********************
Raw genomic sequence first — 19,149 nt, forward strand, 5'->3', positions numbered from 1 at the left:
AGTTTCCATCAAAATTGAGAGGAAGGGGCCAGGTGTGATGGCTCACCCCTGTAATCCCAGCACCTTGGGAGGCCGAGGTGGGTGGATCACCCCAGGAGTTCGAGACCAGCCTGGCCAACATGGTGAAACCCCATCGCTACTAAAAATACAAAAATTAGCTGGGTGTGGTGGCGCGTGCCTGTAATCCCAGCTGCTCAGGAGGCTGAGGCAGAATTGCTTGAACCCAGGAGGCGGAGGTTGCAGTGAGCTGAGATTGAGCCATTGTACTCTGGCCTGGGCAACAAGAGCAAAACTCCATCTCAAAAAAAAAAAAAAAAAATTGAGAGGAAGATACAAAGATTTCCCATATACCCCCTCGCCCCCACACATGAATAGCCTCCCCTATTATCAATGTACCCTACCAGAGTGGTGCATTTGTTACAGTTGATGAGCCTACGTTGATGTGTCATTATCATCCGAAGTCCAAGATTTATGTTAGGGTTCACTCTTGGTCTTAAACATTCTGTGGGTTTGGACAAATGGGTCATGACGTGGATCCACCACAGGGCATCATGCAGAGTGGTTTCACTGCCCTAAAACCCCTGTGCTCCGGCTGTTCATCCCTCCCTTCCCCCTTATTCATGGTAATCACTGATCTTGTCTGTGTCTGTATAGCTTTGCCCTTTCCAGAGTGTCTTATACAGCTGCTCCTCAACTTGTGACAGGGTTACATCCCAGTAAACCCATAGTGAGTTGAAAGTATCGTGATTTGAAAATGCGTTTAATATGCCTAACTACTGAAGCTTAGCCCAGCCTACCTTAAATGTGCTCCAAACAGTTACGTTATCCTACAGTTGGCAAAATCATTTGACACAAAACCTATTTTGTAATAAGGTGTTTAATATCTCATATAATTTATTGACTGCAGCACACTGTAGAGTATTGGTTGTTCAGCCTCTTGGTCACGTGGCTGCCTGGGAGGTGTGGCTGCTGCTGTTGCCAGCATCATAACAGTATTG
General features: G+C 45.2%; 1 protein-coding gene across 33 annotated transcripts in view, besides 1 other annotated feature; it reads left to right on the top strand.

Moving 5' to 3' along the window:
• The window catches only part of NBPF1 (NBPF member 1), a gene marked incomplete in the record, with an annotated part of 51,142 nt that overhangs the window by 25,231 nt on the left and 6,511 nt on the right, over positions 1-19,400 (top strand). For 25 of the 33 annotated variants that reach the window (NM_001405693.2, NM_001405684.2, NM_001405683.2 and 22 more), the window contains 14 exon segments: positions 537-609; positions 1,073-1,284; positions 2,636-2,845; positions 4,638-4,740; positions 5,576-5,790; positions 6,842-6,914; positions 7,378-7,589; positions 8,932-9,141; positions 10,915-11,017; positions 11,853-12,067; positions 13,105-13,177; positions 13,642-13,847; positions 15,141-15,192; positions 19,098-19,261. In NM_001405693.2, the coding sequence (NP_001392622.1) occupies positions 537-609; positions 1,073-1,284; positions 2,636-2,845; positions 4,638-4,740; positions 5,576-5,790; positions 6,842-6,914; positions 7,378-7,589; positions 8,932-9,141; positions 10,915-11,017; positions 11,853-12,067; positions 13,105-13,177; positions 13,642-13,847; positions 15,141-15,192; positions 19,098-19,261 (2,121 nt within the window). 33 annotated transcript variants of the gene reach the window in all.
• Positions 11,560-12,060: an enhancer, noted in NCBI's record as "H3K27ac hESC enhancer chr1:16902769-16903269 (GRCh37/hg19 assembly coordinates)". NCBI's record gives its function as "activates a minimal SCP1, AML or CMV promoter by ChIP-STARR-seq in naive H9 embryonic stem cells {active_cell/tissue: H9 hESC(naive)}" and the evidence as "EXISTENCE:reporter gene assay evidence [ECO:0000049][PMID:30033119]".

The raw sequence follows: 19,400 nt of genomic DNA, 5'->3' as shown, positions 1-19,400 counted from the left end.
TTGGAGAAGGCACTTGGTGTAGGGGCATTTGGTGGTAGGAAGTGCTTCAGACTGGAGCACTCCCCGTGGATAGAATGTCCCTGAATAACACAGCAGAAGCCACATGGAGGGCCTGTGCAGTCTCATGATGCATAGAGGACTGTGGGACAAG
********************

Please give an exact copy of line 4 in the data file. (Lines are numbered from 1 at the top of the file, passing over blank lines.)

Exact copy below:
Moving 5' to 3' along the window: